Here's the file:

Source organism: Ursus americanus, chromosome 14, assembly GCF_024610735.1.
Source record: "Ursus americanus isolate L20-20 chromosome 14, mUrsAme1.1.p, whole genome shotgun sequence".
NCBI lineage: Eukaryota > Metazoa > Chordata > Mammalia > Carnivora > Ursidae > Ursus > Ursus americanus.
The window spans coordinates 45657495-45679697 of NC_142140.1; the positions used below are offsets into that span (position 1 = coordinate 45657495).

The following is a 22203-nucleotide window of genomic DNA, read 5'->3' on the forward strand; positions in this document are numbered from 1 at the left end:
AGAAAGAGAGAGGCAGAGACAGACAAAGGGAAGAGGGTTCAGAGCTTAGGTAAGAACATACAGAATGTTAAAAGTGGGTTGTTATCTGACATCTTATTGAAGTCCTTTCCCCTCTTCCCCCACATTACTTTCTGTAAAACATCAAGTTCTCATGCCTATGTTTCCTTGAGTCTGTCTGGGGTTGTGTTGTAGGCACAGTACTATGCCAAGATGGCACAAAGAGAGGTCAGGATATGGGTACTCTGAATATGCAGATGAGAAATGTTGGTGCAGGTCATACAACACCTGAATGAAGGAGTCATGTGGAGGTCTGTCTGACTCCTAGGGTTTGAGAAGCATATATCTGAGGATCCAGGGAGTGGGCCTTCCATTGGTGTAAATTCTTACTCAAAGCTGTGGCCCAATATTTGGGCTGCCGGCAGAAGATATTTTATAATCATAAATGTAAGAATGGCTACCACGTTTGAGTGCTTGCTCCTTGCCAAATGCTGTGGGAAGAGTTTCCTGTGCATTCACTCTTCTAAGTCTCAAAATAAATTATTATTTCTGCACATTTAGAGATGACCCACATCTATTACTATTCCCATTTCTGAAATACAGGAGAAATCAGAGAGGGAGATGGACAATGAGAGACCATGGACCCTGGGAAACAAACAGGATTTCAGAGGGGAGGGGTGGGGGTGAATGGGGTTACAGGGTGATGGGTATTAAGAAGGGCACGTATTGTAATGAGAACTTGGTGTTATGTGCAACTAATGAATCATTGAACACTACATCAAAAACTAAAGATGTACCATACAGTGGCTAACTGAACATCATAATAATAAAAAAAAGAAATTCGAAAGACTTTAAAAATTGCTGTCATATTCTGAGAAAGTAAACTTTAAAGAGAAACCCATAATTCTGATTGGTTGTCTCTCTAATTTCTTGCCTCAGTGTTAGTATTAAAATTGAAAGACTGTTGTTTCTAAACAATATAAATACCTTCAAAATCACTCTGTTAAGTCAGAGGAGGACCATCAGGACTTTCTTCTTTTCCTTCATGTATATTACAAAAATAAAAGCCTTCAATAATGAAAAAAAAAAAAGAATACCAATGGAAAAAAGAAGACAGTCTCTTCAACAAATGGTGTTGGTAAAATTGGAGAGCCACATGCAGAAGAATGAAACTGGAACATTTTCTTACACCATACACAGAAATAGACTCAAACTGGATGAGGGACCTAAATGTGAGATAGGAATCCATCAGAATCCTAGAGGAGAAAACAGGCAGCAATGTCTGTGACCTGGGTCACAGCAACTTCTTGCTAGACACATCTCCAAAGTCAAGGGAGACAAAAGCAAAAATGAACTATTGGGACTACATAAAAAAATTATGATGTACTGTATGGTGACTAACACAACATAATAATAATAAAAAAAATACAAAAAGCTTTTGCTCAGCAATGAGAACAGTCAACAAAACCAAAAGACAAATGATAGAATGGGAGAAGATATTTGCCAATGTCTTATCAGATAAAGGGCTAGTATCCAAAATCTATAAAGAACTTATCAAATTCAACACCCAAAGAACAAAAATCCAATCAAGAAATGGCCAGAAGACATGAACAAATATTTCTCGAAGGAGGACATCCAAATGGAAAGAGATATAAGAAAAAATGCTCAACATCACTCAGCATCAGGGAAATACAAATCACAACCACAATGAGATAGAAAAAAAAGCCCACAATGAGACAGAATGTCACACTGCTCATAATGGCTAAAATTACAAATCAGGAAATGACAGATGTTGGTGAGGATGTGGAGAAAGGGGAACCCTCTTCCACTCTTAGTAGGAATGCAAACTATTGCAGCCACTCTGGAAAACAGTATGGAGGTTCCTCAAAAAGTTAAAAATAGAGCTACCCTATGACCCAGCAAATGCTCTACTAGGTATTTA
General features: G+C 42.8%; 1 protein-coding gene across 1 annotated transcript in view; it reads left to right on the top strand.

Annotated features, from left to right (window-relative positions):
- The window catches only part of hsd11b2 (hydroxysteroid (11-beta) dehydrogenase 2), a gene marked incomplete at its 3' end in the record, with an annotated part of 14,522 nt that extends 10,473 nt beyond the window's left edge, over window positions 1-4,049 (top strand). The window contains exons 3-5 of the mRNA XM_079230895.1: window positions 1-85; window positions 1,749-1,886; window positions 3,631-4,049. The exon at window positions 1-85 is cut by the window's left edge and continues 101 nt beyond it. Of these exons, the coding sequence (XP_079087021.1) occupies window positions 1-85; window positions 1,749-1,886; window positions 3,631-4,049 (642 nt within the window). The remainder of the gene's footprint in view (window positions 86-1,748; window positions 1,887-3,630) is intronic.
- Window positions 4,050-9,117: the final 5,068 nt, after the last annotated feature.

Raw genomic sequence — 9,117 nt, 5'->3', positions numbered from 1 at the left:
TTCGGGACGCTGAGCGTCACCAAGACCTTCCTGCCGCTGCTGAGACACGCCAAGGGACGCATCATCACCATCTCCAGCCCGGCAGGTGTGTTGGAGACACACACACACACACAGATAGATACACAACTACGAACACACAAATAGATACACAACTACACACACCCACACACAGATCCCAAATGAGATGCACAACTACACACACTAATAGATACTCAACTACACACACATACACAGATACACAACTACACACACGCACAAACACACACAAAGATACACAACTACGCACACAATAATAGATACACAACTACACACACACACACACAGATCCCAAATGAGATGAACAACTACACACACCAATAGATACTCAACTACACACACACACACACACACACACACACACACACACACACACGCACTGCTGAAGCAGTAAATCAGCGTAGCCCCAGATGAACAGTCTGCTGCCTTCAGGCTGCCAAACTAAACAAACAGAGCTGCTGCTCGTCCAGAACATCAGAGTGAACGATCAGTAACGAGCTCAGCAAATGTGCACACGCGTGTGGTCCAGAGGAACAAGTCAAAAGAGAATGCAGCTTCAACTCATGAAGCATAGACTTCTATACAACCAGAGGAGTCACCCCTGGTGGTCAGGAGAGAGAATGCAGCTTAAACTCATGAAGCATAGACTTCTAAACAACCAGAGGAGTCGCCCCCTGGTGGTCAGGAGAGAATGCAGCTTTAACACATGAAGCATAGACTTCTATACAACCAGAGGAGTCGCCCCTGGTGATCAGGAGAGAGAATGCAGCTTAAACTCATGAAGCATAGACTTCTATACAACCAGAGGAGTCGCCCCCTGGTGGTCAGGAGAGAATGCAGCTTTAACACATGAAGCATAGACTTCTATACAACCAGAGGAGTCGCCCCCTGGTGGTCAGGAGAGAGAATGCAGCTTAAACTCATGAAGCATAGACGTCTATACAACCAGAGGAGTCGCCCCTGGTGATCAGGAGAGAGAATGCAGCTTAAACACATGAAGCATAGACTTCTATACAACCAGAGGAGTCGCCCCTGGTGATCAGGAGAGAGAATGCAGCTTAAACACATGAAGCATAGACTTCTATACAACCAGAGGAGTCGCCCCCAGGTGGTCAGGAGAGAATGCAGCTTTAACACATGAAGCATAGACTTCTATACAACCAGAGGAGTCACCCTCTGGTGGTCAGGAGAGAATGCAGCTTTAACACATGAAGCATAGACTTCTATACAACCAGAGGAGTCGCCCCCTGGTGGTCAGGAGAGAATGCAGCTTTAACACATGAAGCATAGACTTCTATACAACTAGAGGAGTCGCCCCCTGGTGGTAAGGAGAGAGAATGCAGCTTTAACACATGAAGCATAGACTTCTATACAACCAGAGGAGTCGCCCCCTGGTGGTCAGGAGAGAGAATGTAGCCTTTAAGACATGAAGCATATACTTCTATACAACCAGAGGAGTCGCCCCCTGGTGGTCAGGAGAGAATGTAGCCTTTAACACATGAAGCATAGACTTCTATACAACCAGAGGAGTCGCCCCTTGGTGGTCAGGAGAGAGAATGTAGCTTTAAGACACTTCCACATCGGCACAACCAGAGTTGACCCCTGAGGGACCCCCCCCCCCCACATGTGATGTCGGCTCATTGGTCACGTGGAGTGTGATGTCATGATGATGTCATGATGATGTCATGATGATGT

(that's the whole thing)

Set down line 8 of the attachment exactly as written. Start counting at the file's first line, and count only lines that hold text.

Annotated features, from left to right (window-relative positions):